aspose file tools*
The moose likes EJB and other Java EE Technologies and the fly likes What does best J2EE technology apply to this mission-critical scenario? Big Moose Saloon
  Search | Java FAQ | Recent Topics | Flagged Topics | Hot Topics | Zero Replies
Register / Login


Win a copy of Java 8 in Action this week in the Java 8 forum!
JavaRanch » Java Forums » Java » EJB and other Java EE Technologies
Bookmark "What does best J2EE technology apply to this mission-critical scenario?" Watch "What does best J2EE technology apply to this mission-critical scenario?" New topic
Author

What does best J2EE technology apply to this mission-critical scenario?

Azbel Eden
Greenhorn

Joined: Oct 05, 2005
Posts: 16
Hello fellows.
In order to have a solid knowledge and preparation to propose what J2EE techonology is the best for a certain situation, I would like to know what would be the best technology for the following scenario: hundreds of Swing-based clients connected directly to an application server (maybe propose connect to the Web server).

Other points to consider:
- Sent information is XML
- Thousands of transactions (orders) in the server
- Good performance is mandatory
- Connection protocol could be RMI-IIOP, HTTP over a VPN.

My initial approach is to implement asynchronous (for best performance) JMS message producers on the client side, leverage the JMS service of the application server and finally EJB MDB as JMS consumers to handle the application logic (transform XML and perform database updates).

Any thoughts?
Thanks in advance.


Sun Certified Enterprise Architect (Part I)<br />Sun Certified Java Developer<br />Sun Certified Java Programmer
Scott Selikoff
Saloon Keeper

Joined: Oct 23, 2005
Posts: 3697
    
    5

JMS would be good depending on what the messages being passed consisted of. You could also use EJB or WEB services, especially if the swing clients are being run within an intranet environment. Keep in mind, messaging is good for some things but if the environment is really synchronuous (as in the user is waiting for a response), a messaging might not be ideal.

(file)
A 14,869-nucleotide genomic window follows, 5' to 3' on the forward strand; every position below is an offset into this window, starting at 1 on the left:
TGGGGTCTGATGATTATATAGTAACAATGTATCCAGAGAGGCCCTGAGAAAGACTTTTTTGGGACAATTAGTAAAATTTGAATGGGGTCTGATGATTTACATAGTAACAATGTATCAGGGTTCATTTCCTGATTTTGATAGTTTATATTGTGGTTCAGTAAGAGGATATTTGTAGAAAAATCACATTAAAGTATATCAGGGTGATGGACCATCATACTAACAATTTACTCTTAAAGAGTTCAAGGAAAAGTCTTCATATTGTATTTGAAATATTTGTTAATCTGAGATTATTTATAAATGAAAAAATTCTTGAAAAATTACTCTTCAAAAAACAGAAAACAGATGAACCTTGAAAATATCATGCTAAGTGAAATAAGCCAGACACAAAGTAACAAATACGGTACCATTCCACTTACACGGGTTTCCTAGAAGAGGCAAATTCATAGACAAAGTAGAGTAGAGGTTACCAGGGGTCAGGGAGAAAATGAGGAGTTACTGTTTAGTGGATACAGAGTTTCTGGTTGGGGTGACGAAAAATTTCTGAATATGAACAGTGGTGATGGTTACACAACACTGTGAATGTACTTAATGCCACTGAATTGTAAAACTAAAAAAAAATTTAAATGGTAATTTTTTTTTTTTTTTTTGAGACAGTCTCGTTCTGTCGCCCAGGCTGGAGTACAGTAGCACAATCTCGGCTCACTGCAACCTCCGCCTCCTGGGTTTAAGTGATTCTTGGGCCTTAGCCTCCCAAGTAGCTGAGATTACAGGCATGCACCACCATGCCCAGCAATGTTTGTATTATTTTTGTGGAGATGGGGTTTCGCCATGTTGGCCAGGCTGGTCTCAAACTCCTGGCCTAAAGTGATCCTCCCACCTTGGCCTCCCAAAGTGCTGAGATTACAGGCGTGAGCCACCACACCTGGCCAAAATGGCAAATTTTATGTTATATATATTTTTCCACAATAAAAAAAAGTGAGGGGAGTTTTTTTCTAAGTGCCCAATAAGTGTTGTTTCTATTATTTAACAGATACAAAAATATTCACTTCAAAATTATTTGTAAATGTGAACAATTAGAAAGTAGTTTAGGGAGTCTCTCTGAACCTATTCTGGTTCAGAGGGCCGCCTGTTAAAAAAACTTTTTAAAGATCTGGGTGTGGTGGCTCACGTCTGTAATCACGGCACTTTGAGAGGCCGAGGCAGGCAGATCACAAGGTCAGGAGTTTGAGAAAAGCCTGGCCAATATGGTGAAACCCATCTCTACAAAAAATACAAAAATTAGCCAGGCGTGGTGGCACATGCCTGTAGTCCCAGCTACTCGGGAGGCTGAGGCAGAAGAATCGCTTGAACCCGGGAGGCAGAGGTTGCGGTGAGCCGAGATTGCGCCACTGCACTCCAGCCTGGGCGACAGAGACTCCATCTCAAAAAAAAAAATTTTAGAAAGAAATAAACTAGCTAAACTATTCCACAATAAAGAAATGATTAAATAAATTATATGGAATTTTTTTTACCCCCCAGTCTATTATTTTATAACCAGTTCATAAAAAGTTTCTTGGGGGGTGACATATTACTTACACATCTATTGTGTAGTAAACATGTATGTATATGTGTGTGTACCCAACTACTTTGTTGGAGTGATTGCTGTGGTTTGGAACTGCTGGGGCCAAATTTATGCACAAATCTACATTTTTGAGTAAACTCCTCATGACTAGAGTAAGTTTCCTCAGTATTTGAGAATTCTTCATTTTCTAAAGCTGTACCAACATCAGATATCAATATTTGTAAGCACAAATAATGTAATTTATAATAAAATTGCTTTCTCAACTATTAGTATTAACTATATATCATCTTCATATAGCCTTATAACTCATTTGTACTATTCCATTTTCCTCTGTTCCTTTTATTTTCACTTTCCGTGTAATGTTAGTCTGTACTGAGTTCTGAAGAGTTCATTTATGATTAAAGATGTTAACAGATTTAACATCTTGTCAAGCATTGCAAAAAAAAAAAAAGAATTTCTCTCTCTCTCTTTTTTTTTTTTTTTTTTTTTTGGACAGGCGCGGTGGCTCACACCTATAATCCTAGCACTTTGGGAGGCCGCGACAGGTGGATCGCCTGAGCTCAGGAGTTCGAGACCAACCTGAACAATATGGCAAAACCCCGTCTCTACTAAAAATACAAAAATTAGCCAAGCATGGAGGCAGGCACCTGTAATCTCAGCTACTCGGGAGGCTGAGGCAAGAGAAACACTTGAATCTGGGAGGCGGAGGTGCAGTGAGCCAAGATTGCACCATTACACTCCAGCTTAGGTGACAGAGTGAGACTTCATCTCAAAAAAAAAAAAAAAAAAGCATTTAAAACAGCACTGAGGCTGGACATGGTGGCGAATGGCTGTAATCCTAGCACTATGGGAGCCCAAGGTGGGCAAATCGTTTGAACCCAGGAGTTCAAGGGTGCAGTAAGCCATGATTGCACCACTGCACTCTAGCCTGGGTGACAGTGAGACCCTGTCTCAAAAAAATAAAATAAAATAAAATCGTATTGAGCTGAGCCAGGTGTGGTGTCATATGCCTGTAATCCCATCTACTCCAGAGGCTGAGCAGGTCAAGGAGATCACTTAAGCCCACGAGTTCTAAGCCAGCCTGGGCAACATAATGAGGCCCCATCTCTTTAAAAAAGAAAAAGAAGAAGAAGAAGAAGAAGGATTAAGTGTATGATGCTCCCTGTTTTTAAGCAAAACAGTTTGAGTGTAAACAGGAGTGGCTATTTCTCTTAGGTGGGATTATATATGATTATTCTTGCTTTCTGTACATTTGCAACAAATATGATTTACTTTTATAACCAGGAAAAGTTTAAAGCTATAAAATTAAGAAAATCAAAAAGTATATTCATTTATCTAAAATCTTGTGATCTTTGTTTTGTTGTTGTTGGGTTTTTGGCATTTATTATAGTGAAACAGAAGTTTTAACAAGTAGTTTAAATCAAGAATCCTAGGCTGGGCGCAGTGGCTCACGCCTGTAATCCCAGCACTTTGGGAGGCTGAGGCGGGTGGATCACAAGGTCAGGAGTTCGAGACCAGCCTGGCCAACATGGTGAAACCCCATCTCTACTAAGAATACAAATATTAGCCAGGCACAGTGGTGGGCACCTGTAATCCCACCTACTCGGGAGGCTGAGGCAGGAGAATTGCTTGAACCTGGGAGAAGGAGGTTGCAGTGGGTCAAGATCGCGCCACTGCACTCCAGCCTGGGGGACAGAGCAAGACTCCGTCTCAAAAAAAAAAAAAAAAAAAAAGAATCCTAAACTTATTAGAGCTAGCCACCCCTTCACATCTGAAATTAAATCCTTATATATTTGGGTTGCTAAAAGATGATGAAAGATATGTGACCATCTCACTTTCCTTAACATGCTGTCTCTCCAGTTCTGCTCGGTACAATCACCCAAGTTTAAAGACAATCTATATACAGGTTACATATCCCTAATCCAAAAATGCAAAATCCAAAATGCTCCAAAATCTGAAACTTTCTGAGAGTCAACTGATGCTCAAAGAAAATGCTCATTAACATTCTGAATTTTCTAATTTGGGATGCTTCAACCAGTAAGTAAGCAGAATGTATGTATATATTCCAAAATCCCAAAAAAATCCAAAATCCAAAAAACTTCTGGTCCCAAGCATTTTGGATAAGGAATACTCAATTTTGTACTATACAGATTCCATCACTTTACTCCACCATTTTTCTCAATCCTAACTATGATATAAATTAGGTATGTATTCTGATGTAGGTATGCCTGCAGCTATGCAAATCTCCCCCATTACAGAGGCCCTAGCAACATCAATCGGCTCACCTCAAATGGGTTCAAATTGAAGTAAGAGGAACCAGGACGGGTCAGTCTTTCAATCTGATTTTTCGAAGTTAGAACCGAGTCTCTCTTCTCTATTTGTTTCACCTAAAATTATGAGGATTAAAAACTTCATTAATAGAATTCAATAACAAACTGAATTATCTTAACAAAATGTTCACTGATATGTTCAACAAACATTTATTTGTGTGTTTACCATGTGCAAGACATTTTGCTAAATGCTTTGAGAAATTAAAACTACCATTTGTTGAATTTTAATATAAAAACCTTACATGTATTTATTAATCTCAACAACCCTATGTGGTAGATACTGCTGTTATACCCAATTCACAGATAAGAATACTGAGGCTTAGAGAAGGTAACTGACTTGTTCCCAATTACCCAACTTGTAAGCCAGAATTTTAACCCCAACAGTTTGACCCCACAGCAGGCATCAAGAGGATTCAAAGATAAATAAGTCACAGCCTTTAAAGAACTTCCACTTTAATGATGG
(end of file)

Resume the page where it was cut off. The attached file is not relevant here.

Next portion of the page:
Also keep in mind messaging systems do not generally guarantee items are processed in the order they arrive so keep this in mind when designing.


My Blog: Down Home Country Coding with Scott Selikoff
Azbel Eden
Greenhorn

Joined: Oct 05, 2005
Posts: 16
Yes, Scott. Direct call to EJB's (using proper delegates and server locator, of course) could be the choice. Web services as well, but it can slow down the performance on the client side from my point of view.

It is not required to have a immediate response from the server, that's why I thought in asynchronous messaging using JMS considering that XML is the message format to be sent. If a requirement here is not mandatory in designing a solution, I would propose changes, as removing XML and call the EJB's directly.

Thanks, greetings.
Azbel.
 
I agree. Here's the link: http://aspose.com/file-tools
 
subject: What does best J2EE technology apply to this mission-critical scenario?
 
Similar Threads
J2EE applicability for mission-critical Java Client-to-App Server architecture
J2EE where's it gone!
J2EE applicability for mission-critical Java Client-to-App Server architecture
How Would YOU Architect This?
SCEA 5 Part 2 Objectives? (previous link removed)